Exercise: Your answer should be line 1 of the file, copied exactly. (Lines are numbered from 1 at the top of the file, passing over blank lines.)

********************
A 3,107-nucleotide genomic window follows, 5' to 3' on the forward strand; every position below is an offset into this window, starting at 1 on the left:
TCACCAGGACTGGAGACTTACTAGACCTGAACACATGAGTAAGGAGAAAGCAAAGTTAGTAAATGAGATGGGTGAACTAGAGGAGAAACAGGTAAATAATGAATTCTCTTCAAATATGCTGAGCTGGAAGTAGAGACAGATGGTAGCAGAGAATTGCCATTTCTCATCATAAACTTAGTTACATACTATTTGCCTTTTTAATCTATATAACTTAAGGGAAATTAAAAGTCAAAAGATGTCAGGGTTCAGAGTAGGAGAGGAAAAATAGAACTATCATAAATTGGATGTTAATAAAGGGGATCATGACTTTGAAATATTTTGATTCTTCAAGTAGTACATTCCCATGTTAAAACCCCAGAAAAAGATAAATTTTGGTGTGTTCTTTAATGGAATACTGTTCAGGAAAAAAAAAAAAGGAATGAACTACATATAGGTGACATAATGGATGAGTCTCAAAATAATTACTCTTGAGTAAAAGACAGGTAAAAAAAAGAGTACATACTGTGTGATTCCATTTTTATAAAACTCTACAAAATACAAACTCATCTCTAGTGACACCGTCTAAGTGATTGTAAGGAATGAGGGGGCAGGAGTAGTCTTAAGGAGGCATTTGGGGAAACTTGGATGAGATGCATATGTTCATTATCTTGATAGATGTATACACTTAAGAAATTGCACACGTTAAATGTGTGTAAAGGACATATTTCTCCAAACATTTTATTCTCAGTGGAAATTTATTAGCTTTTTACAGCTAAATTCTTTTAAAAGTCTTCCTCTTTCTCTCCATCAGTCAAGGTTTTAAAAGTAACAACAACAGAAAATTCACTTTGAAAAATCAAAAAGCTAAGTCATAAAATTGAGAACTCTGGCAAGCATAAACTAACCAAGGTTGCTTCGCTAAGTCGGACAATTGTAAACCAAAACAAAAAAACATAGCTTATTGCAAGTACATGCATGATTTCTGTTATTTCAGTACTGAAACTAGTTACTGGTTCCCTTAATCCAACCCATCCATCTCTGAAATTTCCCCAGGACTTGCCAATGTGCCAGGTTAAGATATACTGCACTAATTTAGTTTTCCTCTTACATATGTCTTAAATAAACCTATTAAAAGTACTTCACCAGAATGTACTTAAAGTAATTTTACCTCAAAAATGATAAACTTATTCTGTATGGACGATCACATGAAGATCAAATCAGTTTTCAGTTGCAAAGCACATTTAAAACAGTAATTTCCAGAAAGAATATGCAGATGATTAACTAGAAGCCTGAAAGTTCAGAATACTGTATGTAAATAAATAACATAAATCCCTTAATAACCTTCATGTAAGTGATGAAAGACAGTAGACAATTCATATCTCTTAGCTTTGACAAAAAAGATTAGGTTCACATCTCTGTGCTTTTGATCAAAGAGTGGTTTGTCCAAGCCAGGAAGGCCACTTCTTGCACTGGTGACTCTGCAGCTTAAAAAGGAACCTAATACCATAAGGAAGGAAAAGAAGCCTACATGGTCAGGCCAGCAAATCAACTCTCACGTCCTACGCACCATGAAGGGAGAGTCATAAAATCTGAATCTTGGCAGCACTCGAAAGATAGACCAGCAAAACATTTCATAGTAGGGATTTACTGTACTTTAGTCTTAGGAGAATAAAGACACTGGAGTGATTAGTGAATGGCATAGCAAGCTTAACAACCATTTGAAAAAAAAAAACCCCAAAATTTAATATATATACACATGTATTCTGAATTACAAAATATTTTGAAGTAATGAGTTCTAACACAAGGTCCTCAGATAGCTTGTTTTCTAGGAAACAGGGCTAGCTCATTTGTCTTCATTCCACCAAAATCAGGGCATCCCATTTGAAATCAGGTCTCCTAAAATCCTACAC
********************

A 3,107-nucleotide genomic window follows, 5' to 3' on the forward strand; every position below is an offset into this window, starting at 1 on the left: